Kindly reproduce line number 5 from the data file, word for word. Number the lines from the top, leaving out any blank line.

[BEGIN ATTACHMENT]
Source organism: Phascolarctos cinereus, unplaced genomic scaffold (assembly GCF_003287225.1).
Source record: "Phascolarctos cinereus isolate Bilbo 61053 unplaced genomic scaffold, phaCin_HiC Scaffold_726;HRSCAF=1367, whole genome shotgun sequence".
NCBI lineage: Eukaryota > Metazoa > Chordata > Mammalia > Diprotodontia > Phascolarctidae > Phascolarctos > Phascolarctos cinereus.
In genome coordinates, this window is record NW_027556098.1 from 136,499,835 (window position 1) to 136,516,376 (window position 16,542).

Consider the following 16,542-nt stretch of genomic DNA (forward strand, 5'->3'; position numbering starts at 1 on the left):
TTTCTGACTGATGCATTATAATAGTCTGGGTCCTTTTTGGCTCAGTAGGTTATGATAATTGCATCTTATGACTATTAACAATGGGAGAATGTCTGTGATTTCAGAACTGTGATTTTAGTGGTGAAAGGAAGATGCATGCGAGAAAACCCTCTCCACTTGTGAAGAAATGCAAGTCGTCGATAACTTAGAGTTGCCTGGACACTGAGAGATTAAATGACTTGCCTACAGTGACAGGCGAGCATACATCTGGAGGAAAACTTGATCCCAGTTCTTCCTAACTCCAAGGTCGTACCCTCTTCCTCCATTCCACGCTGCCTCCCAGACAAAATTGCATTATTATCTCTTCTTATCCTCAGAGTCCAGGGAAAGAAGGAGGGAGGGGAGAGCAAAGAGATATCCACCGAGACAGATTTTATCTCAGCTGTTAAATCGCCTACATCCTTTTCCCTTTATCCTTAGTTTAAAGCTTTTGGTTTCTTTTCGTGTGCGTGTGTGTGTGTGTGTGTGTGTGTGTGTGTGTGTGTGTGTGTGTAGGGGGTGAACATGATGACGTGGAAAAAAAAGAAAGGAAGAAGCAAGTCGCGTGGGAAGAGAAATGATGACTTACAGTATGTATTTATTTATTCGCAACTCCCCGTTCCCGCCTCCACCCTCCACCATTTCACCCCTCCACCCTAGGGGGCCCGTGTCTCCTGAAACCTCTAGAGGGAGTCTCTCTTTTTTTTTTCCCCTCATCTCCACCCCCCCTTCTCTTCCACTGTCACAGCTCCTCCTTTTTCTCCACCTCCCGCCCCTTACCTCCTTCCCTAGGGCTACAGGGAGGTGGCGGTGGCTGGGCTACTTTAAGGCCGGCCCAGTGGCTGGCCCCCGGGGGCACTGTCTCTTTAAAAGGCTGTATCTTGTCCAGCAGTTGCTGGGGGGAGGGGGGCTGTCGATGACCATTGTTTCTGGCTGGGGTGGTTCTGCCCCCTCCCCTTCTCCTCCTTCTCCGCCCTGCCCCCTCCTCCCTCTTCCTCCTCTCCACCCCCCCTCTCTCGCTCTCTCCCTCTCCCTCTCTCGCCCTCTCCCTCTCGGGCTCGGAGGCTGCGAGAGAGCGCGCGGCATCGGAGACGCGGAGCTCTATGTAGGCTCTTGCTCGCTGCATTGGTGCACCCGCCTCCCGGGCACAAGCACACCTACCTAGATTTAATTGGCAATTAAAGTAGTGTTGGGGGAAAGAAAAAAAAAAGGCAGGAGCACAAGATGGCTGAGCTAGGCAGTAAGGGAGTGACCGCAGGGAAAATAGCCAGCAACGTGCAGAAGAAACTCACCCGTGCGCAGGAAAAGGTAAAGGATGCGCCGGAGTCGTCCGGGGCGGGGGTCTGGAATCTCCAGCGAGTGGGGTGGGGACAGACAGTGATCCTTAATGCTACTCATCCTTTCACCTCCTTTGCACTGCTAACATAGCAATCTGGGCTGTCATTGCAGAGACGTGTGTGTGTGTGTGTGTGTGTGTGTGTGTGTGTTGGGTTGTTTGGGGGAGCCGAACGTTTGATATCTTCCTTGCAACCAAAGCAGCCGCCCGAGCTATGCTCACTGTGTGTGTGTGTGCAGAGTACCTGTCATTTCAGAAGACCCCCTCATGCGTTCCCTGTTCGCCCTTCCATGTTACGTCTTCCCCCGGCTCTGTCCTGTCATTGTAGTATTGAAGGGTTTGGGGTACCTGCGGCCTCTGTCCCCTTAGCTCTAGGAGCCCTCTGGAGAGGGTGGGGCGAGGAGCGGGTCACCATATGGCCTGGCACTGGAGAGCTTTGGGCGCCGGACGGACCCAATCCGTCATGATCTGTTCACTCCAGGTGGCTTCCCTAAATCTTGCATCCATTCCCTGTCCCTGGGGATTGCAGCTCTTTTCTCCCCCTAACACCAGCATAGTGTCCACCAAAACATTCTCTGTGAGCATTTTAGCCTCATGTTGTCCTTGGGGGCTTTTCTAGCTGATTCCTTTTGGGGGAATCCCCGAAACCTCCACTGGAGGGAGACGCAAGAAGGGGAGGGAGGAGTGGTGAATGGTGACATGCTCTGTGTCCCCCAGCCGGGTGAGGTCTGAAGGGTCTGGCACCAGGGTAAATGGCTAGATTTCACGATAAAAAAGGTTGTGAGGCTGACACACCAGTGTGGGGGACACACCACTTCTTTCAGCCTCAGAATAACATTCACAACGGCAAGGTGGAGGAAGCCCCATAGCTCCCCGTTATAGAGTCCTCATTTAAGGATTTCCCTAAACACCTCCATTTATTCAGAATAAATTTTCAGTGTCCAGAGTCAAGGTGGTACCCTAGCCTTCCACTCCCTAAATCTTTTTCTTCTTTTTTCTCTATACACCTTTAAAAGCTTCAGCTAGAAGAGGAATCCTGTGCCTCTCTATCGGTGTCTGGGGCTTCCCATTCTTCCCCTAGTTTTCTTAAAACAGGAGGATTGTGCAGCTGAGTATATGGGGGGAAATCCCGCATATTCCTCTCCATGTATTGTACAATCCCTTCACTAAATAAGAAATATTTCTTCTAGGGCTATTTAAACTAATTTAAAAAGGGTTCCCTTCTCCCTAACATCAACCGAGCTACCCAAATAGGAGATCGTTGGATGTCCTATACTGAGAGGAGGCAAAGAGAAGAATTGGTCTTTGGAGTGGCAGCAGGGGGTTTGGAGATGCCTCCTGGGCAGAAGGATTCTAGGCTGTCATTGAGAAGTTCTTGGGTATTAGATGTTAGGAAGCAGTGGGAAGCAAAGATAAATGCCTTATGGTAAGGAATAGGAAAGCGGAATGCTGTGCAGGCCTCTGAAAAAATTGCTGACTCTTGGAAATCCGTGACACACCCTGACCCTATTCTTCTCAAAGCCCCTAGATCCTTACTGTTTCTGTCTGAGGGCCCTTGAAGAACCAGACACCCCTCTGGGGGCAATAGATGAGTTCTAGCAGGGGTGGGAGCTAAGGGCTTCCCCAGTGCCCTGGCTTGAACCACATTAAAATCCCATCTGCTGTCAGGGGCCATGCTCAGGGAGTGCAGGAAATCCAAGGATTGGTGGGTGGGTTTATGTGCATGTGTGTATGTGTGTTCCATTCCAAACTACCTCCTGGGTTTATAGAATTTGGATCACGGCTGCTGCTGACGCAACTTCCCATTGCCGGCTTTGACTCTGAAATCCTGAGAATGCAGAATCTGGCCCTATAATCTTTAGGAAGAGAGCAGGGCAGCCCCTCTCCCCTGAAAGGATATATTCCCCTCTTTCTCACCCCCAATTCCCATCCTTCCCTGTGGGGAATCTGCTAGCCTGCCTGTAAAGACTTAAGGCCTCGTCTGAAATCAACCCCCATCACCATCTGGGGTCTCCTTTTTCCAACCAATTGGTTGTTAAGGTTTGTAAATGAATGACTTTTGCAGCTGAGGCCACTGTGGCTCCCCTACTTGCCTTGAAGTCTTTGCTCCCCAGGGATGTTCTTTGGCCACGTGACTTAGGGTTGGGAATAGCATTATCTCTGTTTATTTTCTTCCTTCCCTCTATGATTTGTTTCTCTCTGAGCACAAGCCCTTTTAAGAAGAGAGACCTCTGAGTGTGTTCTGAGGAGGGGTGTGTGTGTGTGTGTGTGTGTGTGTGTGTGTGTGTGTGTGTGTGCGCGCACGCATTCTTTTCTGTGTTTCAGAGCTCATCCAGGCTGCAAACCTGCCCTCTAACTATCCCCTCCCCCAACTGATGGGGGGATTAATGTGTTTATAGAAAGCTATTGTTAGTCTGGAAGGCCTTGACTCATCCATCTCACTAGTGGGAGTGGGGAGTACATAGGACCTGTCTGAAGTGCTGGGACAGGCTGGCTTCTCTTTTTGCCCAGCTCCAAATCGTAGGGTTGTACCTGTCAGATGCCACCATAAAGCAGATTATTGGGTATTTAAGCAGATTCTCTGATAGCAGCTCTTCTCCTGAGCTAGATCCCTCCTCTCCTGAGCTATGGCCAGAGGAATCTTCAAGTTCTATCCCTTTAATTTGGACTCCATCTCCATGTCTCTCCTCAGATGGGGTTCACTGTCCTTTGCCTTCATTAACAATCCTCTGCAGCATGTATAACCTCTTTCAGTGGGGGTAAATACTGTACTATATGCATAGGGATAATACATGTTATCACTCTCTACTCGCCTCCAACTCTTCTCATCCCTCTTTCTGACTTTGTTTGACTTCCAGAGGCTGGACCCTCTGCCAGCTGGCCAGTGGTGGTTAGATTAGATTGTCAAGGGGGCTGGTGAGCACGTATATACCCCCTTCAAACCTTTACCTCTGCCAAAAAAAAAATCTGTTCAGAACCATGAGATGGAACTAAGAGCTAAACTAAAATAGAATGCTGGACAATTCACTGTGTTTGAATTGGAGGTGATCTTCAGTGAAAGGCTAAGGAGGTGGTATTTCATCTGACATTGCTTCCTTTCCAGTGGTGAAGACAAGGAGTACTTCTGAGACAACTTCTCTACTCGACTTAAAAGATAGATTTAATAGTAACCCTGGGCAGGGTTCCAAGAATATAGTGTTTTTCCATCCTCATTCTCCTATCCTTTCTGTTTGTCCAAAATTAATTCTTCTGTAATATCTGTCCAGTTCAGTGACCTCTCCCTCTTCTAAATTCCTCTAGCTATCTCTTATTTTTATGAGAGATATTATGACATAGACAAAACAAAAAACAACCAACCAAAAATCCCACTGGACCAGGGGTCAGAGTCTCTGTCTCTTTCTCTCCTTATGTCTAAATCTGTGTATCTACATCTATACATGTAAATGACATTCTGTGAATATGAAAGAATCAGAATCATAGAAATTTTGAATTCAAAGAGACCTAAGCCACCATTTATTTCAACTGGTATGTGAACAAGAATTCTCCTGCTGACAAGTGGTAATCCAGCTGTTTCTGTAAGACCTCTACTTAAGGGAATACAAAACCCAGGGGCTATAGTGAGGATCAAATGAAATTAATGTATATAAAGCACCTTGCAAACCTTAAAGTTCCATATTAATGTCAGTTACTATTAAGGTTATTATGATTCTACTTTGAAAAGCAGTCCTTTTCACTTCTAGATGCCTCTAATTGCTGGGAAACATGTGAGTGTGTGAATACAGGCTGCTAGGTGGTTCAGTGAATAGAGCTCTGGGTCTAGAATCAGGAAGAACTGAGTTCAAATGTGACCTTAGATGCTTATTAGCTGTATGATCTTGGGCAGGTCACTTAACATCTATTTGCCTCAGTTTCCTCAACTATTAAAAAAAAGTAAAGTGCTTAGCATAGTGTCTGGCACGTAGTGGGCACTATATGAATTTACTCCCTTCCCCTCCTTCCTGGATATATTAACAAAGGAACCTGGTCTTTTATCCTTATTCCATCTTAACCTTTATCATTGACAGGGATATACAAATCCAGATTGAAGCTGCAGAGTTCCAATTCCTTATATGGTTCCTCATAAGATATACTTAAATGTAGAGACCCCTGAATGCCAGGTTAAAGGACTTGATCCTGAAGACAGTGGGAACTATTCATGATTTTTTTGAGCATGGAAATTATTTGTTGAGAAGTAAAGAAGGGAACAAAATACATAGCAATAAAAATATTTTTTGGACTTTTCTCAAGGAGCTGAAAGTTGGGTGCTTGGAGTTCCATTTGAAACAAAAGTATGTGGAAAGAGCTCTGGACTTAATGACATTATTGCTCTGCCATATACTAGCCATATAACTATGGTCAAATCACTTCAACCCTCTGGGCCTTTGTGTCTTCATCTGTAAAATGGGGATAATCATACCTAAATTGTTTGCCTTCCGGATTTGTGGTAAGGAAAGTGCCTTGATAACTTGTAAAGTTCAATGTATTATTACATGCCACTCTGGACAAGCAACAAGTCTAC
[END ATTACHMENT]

Consider the following 16,542-nt stretch of genomic DNA (forward strand, 5'->3'; position numbering starts at 1 on the left):